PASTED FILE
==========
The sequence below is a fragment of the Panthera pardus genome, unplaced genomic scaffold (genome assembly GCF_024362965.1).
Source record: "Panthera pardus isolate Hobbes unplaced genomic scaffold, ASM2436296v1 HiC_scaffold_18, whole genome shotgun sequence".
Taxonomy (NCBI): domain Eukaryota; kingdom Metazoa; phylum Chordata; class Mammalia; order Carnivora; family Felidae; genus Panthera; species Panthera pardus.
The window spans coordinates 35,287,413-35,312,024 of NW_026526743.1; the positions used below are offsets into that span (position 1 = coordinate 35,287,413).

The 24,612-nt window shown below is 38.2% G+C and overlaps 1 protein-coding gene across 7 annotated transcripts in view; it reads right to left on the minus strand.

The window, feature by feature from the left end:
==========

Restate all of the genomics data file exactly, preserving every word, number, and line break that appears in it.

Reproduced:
The sequence below is a fragment of the Panthera pardus genome, unplaced genomic scaffold (genome assembly GCF_024362965.1).
Source record: "Panthera pardus isolate Hobbes unplaced genomic scaffold, ASM2436296v1 HiC_scaffold_18, whole genome shotgun sequence".
Taxonomy (NCBI): domain Eukaryota; kingdom Metazoa; phylum Chordata; class Mammalia; order Carnivora; family Felidae; genus Panthera; species Panthera pardus.
The window spans coordinates 35,287,413-35,312,024 of NW_026526743.1; the positions used below are offsets into that span (position 1 = coordinate 35,287,413).

The 24,612-nt window shown below is 38.2% G+C and overlaps 1 protein-coding gene across 7 annotated transcripts in view; it reads right to left on the minus strand.

The window, feature by feature from the left end: